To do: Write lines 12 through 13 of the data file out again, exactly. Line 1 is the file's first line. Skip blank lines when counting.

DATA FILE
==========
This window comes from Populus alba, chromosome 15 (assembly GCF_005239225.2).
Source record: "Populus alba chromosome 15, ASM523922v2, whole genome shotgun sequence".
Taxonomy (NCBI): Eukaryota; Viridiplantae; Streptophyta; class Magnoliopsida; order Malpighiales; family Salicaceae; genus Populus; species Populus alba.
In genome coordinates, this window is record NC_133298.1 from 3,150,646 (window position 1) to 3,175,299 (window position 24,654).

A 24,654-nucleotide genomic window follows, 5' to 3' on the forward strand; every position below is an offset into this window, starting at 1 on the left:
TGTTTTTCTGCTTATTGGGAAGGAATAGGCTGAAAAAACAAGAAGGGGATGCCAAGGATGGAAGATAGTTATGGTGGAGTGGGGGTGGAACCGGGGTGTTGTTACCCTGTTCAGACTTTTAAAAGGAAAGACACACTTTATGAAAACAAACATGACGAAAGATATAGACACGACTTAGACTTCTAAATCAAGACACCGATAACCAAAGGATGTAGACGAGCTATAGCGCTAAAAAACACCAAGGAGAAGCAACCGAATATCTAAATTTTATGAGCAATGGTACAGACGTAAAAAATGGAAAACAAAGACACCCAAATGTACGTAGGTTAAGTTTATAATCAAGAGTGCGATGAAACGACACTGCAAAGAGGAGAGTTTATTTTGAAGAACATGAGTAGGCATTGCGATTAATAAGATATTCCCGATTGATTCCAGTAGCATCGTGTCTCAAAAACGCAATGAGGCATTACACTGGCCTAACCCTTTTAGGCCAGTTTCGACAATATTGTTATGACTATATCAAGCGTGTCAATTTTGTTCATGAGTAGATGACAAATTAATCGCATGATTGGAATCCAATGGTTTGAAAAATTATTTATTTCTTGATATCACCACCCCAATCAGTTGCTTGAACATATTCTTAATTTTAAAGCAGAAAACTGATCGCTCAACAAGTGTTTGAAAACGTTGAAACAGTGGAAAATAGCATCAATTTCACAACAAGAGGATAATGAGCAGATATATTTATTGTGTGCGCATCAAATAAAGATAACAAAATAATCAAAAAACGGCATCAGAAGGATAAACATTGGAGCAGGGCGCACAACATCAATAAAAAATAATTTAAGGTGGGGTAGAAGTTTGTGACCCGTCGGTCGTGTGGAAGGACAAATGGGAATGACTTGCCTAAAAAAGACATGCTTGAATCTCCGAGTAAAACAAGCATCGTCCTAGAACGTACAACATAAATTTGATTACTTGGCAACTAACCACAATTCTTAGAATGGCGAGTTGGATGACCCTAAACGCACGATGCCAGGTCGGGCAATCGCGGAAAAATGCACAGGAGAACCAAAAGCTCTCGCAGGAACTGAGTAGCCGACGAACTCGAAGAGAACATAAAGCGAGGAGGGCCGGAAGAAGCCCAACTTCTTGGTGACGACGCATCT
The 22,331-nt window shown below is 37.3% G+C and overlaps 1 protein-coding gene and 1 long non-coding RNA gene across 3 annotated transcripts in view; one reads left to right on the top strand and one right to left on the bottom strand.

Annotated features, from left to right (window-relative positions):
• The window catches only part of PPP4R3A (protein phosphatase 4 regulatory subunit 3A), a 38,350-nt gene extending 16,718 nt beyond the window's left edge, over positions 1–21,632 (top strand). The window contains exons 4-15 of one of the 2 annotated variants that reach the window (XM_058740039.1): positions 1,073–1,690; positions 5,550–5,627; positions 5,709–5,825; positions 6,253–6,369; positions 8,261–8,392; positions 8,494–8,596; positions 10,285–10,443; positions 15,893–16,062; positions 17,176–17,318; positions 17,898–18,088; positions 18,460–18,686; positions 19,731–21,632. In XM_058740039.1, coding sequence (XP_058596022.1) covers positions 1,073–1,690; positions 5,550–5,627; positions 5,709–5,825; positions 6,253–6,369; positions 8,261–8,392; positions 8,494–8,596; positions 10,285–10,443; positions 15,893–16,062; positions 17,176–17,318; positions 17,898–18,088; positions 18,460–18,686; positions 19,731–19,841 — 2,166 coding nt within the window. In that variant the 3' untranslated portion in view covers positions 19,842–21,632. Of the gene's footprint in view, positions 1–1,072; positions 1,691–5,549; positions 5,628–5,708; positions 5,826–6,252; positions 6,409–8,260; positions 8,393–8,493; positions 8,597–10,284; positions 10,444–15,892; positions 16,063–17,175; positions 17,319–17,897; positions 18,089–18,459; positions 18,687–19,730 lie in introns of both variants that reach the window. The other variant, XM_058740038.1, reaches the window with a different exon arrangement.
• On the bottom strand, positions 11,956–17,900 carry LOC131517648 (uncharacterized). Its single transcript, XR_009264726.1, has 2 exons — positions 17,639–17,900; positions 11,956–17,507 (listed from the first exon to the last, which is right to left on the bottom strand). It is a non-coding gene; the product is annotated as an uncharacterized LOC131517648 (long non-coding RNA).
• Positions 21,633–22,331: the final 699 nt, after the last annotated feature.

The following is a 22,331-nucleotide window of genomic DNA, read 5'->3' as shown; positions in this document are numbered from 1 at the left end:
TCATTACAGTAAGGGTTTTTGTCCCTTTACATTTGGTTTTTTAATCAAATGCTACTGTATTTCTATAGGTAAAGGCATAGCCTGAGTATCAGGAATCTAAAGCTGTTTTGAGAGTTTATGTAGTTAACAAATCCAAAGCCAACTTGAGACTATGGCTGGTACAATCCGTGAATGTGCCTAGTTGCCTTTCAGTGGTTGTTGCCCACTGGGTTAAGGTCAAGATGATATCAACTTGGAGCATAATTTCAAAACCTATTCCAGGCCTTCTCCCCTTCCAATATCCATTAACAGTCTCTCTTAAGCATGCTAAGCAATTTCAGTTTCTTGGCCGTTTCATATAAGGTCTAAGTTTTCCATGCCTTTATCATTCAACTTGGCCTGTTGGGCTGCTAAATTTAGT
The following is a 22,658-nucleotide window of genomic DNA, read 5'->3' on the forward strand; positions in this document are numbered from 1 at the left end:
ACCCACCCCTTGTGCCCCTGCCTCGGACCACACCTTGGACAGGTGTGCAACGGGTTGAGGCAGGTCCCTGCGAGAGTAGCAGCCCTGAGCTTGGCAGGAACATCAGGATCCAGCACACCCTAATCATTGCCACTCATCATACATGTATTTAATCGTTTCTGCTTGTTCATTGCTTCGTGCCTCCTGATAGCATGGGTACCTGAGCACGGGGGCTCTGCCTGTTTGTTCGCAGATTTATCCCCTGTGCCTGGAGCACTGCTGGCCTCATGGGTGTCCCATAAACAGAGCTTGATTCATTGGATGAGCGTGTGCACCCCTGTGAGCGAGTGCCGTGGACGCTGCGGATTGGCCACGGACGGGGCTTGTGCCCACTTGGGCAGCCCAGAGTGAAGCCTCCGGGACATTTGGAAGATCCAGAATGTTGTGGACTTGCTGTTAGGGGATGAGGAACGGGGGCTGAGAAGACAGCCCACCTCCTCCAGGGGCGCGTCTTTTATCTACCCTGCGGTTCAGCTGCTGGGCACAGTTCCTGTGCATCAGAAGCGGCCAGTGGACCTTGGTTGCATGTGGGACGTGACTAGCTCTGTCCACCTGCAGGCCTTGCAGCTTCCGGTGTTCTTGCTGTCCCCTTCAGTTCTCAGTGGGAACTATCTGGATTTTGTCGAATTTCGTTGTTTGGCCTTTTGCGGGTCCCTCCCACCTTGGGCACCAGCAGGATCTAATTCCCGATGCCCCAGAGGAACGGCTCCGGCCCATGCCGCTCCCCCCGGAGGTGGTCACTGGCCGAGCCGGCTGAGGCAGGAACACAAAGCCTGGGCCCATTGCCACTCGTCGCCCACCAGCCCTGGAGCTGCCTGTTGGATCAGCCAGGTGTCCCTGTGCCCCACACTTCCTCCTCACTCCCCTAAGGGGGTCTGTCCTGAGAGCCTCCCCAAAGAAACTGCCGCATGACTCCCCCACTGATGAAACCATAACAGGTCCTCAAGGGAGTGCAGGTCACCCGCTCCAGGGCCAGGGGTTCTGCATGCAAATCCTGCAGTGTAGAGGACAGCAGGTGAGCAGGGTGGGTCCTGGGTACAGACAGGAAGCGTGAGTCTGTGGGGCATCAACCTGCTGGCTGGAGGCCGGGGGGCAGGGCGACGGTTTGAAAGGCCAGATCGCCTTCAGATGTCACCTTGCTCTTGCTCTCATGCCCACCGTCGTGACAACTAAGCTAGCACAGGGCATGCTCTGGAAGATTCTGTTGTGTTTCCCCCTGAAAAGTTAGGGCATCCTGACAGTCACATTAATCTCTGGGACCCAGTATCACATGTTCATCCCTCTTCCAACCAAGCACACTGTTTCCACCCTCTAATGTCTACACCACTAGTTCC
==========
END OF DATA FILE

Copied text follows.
The following is a 22,331-nucleotide window of genomic DNA, read 5'->3' as shown; positions in this document are numbered from 1 at the left end:
TCATTACAGTAAGGGTTTTTGTCCCTTTACATTTGGTTTTTTAATCAAATGCTACTGTATTTCTATAGGTAAAGGCATAGCCTGAGTATCAGGAATCTAAAGCTGTTTTGAGAGTTTATGTAGTTAACAAATCCAAAGCCAACTTGAGACTATGGCTGGTACAATCCGTGAATGTGCCTAGTTGCCTTTCAGTGGTTGTTGCCCACTGGGTTAAGGTCAAGATGATATCAACTTGGAGCATAATTTCAAAACCTATTCCAGGCCTTCTCCCCTTCCAATATCCATTAACAGTCTCTCTTAAGCATGCTAAGCAATTTCAGTTTCTTGGCCGTTTCATATAAGGTCTAAGTTTTCCATGCCTTTATCATTCAACTTGGCCTGTTGGGCTGCTAAATTTAGT